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Co-op Search Guide

October 8, 2014

About Me

My name is David Morehouse and I am a fourth year combined Mechanical Engineering and Physics major. I am a peer mentor for the College of Engineering, a peer tutor for the Department of Mechanical Engineering, and recording secretary for Tau Beta Pi, The Engineering Honor Society. I have been fortunate enough to have two incredible co-ops at Littelfuse in South Boston and Fikst Product Development in Woburn, MA.

Co-op Search Guide

With the co-op search season rapidly approaching, I am constantly reminded of the search for my first co-op. I remember being amazed (and a little overwhelmed) with the number of job opportunities I had to sort through, being a little stressed about the extra time I needed to commit to preparing for and going to interviews, and, overall, being excited about the new opportunities and the change that would be coming in the spring. As someone searching for their third co-op, there are a few pointers I would like to share that helps me to get through the process:

 

1. Make a list of whats important to you.

When you are first released on COOL, the shear number of jobs to look through can certainly be overwhelming. Before I'm even released on COOL, I make a list of certain things I'm looking for in a co-op: the size of the company I want to work at, the industries that interest me most, whether or not I want to commute outside of Boston, and the skills I want to develop on the job. After writing down what's important to me, I'm able to sort through all of the jobs and rank them quickly, checking the job descriptions to see what most closely matches my list.

 

2. Utilize a calendar or planner.

Once resumes are out, it's amazing how quickly companies start getting back to you to set up informational meetings, phone interviews, and in-person interviews. In order to keep track of it all, I keep a Google Calendar updated; as soon as a company calls me, I open it up to check my schedule and make sure I don't double book myself. I also keep track of my classes, homework, and tests on the calendar. This way, if I know I have an exam or a big assignment coming up, I can do my best to schedule interviews and still have time to study or get homework done.

 

3. Take care of everything early.

As the process happens so fast once resumes are out, its very important to take care of everything you need to early. For me, this includes printing out resumes, references, and portfolios out for interviews as soon as my information has been sent to companies, getting ahead on homework assignments, and doing research on companies before they even call me to schedule an interview. By taking care of things early, the whole process feels much more relaxed, and allows you to focus on getting the jobs that you want.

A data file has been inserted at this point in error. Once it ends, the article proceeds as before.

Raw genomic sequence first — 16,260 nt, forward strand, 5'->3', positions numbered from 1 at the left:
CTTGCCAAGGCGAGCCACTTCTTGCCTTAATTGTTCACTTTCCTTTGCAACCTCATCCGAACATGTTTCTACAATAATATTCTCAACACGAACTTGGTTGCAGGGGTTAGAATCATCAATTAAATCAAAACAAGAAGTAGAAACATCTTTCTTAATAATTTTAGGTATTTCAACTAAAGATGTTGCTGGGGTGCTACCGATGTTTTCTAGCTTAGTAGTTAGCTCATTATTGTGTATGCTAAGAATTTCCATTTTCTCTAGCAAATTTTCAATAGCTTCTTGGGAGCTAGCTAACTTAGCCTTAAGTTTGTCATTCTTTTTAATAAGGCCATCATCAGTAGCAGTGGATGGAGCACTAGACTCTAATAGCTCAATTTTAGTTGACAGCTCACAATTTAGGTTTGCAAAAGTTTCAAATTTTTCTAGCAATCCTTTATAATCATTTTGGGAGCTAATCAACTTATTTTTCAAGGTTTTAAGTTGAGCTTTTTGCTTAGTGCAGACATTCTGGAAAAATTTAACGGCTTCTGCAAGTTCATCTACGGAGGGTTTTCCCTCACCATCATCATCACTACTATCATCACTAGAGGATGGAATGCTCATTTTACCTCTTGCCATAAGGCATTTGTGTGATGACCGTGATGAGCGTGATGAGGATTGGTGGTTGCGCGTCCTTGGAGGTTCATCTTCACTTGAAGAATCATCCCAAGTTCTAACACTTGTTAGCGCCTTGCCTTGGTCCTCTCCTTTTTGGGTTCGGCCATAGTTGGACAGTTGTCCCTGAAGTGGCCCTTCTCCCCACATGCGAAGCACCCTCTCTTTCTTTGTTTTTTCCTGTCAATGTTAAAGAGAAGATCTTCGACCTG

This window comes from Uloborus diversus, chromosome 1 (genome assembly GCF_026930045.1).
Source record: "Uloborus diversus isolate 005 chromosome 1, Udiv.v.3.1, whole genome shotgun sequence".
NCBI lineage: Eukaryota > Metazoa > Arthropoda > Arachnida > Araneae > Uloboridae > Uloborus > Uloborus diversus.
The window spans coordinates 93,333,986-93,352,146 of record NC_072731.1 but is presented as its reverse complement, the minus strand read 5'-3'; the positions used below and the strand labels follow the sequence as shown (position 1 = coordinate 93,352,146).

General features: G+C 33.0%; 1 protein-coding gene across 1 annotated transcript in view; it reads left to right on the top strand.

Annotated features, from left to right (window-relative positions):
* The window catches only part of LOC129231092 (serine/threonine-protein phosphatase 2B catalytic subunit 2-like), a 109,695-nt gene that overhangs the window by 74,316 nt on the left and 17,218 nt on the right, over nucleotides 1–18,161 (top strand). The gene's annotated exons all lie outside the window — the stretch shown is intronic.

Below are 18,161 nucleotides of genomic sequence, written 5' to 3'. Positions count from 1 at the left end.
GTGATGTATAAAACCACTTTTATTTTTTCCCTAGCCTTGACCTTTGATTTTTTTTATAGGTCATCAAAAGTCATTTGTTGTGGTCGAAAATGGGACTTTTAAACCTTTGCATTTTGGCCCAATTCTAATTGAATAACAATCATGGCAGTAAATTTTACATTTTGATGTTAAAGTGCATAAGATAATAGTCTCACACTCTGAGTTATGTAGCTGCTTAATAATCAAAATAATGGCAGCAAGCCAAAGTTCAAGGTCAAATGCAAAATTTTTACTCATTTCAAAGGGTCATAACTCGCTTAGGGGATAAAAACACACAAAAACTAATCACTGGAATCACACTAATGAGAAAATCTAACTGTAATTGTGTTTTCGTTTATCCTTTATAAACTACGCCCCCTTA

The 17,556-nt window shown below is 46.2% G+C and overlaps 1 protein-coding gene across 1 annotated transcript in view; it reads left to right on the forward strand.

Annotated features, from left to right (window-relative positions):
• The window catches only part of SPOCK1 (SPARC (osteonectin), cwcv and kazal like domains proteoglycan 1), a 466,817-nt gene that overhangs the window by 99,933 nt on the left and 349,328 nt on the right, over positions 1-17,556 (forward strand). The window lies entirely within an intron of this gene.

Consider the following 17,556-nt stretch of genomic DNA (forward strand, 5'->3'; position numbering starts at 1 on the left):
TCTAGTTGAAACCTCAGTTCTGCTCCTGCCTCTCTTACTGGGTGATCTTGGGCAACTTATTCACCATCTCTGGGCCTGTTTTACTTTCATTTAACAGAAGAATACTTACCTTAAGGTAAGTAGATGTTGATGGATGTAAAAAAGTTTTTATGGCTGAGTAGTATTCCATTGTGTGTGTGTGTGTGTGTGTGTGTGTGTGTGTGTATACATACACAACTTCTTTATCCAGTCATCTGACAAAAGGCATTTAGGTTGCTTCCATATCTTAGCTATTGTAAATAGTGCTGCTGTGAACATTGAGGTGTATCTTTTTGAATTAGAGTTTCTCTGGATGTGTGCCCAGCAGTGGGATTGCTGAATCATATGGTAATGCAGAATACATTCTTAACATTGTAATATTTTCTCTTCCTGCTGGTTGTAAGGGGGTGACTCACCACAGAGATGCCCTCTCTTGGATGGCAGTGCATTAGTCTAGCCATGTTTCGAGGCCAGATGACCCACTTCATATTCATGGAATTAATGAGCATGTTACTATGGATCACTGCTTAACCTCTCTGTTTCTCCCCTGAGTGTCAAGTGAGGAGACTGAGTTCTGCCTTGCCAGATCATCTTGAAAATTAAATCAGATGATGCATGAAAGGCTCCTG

4. Don't panic!

Though the search can seem a little stressful at times, especially as homework and exams overlap with it, there's never any reason to panic. If a company doesn't get back to you right away, don't worry; every company operates on a different schedule, and might take a longer time getting back to you than you envisioned. If you feel like an interview didn't go well, remember that everyone you interviewed with needed to interview for a job too at some point; they understand that some people can have off days. Finally, if you don't get your top choice for a job, don't get discouraged, and remember that there are hundreds of amazing co-op opportunities. Every job offers something unique, and will give you the chance to meet new people, to learn new things, and develop new skills.

 

The more you put into the co-op search, and eventually the co-op itself, the more you're going to get out of it. If you use the search as an opportunity to improve your resume and portfolio, improve your time management skills, and to build your interviewing skills, it will pay off tremendously in your next co-op search, and eventually full-time job and graduate school searches.

 

Happy hunting, and best of luck in the co-op search!